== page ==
Rowley: We cannot accept crime rate

The content originally appeared on: Trinidad and Tobago Newsday

Prime Minister Dr Rowley – SUREASH CHOLAI

THE Prime Minister said the notion of multiple shootings must not be deemed as the norm in the minds of the citizenry.

Speaking on Monday ceremonial opening of the new parliamentary term, after being asked about the recent spate of gun violence, Dr Rowley said:

“It’s a period of violent crime that none of us can accept as normal, but we have to respond to it on a daily basis. But we also have to continue to manage our personal and national affairs while this appendage is dealt with.

“So we can’t pretend it is normal and we can’t accept it as normal and we will not accept it as normal.”

Asked if he was confident of a turnaround in crime, he replied, “I expect we’ll be able to do so going forward.”

Rowley said he had “very high hopes” for the new session of Parliament.

“Very high hopes. We’ve got a lot of work to do and the Government will get a lot of work done.”

Newsday asked his hopes for the September 26 national budget.

He said, “Well you know what a budget is. A budget is a series of estimates and we hope we have the revenue to go with that. We’ll make the most of what’s available to us.” Newsday asked if he was confident the budget and parliamentary session could tackle crime and poverty.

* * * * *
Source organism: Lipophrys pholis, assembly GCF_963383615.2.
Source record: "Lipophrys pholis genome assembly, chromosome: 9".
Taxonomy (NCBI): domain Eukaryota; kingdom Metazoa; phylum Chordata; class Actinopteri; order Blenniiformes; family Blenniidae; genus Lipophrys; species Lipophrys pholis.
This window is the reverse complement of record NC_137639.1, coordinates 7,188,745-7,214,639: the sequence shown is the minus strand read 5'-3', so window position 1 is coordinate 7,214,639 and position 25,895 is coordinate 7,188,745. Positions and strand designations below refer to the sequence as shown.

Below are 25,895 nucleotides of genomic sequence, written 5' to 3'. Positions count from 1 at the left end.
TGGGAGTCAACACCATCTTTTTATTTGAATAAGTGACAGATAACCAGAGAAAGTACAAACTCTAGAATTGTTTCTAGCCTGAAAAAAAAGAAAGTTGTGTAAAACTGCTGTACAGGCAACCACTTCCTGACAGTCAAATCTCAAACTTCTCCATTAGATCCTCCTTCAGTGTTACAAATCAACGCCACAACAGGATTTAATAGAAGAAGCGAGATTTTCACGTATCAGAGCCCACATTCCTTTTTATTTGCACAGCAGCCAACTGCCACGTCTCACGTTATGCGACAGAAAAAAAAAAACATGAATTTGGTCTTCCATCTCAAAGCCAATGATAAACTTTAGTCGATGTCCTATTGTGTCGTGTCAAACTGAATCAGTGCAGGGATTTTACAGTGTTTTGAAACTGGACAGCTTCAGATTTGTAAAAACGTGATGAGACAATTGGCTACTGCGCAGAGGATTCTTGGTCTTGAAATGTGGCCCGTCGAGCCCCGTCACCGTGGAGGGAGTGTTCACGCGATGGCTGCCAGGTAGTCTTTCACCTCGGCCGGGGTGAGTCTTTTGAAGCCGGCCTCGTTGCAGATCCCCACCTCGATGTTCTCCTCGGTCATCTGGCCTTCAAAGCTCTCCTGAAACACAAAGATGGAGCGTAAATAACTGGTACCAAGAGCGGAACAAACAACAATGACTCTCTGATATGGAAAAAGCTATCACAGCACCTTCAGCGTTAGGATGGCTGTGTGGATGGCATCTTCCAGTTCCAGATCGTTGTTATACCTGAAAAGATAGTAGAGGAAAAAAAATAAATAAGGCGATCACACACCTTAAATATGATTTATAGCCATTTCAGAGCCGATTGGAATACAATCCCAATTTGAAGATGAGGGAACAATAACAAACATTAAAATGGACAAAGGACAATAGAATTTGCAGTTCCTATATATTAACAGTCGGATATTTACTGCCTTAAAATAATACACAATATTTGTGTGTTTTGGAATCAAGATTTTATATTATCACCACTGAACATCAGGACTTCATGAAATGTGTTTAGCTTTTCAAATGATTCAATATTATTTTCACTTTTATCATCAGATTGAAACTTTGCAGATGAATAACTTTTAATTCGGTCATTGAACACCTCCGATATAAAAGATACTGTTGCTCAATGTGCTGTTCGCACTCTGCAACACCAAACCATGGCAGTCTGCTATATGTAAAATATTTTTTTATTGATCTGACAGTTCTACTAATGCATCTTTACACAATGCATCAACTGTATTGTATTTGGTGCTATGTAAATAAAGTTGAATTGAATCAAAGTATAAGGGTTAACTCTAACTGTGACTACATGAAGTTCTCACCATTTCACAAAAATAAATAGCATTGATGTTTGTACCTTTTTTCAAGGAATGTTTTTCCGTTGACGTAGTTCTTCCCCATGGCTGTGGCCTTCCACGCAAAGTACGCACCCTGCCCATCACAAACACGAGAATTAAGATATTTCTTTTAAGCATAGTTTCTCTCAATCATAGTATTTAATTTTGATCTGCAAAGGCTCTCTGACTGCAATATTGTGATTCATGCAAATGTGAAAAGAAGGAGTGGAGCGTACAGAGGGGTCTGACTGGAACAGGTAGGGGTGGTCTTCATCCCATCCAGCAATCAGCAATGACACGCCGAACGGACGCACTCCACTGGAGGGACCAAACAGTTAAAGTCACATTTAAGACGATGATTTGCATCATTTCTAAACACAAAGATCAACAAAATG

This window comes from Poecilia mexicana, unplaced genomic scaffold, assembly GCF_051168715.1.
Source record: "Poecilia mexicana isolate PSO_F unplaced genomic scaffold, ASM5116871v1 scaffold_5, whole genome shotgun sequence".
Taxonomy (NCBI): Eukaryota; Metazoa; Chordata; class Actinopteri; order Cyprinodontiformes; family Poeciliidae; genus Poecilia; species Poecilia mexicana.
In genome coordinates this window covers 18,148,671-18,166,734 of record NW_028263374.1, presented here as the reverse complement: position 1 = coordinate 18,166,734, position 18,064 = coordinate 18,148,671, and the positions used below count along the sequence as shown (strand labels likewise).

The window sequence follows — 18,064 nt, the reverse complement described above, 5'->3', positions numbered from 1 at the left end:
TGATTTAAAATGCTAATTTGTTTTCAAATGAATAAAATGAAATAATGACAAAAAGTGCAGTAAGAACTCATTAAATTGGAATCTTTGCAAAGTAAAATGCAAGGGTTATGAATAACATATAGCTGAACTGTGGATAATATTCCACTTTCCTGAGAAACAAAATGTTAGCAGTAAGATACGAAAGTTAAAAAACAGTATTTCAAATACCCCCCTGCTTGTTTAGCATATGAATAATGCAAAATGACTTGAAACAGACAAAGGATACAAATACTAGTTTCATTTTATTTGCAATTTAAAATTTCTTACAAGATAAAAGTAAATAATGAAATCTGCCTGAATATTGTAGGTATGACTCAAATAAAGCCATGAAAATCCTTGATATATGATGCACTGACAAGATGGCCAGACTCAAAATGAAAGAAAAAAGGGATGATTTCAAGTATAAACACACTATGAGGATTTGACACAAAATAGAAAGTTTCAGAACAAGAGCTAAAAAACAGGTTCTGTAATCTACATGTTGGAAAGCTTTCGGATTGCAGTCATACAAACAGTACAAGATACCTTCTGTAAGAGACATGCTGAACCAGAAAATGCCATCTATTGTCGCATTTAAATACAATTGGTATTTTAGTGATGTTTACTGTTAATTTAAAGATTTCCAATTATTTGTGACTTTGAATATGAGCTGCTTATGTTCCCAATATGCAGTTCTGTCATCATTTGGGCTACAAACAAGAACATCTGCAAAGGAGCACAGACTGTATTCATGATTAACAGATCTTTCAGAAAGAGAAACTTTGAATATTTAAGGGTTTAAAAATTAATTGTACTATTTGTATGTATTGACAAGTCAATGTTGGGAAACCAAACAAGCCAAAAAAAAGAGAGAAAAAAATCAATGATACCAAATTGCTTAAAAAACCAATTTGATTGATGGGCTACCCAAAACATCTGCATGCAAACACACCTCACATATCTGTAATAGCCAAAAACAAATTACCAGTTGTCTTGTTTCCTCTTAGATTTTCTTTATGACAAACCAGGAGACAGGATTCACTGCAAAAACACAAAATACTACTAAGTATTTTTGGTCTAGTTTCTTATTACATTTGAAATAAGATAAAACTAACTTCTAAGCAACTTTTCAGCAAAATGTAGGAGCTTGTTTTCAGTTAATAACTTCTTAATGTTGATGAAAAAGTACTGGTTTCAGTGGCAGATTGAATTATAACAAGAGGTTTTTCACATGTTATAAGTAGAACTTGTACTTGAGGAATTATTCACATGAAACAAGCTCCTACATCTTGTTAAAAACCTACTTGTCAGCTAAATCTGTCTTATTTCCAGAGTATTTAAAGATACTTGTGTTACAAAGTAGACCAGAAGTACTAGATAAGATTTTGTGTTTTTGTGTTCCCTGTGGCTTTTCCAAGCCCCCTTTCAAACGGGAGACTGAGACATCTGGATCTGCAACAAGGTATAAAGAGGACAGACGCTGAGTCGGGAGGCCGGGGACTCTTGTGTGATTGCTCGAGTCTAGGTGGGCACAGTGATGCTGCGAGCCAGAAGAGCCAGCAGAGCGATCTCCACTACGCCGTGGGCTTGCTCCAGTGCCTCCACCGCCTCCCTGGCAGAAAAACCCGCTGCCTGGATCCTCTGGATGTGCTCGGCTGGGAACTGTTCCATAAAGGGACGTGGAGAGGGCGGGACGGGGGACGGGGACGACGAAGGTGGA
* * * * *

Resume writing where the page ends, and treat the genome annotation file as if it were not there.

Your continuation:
“Well, we have abandoned no area of responsibility and the budget covers a wide spectrum. Health, national security, health, education are all high up on the priority list.

“There is an unacceptably high level of crime. We’re going to focus on that. We’ll make the resources available, reasonable resources. We expect that those that are involved in crime-fighting will give of their best and we are also anticipating that our courts will be more effective and justice will be dispensed in a speedier way and we expect our detection levels will improve. These are the goals we set ourselves.”

Asked President Paula-Mae Weekes’ earlier upbraid to MPs on their conduct in Parliament, Rowley was unfazed.

He said, “There’s nothing new to it. We usually get things like that in Parliament.” Asked if MPs are generally getting the balance right between decorum and expressing the cut-and-thrust of political debate, the PM said, “All I’ll say to that is that people who are familiar with Commonwealth parliaments, see Trinidad and Tobago as one of the milder ones.”